The beautiful thing about being a first year student is that you get to live right across the street from all of the buildings.  Doesn’t sound that appealing?  If you live on 27th street, you get to wake up 10 minutes before class and you have all of the FIT resources within walking distance (Which seems like a very long distance right now because it’s freezing outside…).  If you plan on living in Nagler Hall on 27th St, the following are the much needed supplies to conquer the dorm life:

  1. Community Bathrooms = Towel/Robe to walk back to your room
  2. A fan!  Unfortunately you cannot have a window fan, but I highly, highly recommend getting a fan to conquer the fluctuating temperature in your dorm room.  My fan is currently on full blast and it’s 32 degrees outside.  If you have the side by the window, prepare for hot and cold…i.e. the window chill and the heater.
  3. Microwavable food for those days where you aren’t feeling the dining hall or a midnight dinner.  You can’t have a microwave, fridge, toaster, or hot plate in your dorm, but you have access to a microwave in the first floor lounge and a fridge in your floors laundry room.
  4. A big laundry bag.  This applies to all dorms, but there are going to be some weeks where you just don’t want to do your laundry and it piles up quickly.  In order to keep your room free of clothes all over the floor and easy accessibility when taking your laundry from your room to the laundry room…get a laundry bag.
  5. Various types of shoes.  You need your shower shoes, your “I’m going to go down to the lounge” shoes, the “I’m going to go get frozen yogurt from Yogurtland and I’m wearing pajamas and I hope I don’t see anyone that I know” shoes.  In some cases, the shoes can be interchangeable but it’s better to be safe than sorry.  :)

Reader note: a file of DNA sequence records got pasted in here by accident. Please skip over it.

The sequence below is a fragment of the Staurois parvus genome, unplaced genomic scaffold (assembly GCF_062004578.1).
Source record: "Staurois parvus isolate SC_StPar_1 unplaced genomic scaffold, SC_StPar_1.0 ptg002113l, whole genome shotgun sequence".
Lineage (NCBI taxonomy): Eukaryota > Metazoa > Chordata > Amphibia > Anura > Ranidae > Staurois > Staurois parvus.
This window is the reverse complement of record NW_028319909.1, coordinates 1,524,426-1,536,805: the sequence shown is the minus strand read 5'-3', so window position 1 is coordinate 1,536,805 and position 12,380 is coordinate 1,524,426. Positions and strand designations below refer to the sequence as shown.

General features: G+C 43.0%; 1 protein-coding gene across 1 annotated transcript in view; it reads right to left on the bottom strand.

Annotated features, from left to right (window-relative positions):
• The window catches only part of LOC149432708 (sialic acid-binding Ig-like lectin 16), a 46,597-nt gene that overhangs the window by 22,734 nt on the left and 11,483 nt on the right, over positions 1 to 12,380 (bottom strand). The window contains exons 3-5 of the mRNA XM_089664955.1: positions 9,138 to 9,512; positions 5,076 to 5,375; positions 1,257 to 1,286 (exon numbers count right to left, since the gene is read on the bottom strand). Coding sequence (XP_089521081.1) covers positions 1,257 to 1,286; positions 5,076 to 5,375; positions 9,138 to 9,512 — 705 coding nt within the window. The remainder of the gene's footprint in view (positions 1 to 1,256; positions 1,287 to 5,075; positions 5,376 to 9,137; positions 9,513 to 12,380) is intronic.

xx,
Ashley

Living with an RA

Whenever I mention to someone that I live with an RA (Residential Assistant), they usually respond with, “oohh…cool…” I’m gonna let everyone in on a little secret: the RA rooms (in Kaufman at least) are the biggest. There is a large triple connected to a large dining and kitchen area, a bathroom and a single (for the RA). This is my second semester living with an RA, and it is pretty great. The extra room is really nice and I always thought it was weird to have the kitchen right next to where I sleep when I lived in a traditional double. Also, the RAs can answer any questions you have about housing; it is their job after all! I personally never wanted to be an RA, but living with them let me reap some of the benefits of the job without actually having any of their responsibilities. Obviously, the biggest concern most people have about living with an RA is that they won’t have any fun. First of all, the same rules apply to the RA room as the rest of the building, so you will have to complete roommate agreements, you can have visitors just like anyone else, etc. My advice would be to room with someone you are friendly with. You don’t have to be best friends, but I would suggest living with someone you already know you can get along with, and someone you won’t be to afraid to ask to wash their dishes if need be. The first RA I lived with was a girl I was friendly with in a fashion design class, and two girls who were recommended to me through other friends lived in the triple with me. It was by far the best roommate situation I have experienced thus far. Rooming with anyone is a leap of faith, but the best advice I can give is go for it with people you are friendly with, but maybe not best friends with, or recommendations from people you trust. Don’t be afraid to take the leap with an RA, if nothing else, you will probably have the nicest room in the building.

–Emily–

p.s. If you have any interest in becoming an RA, learn more about the job here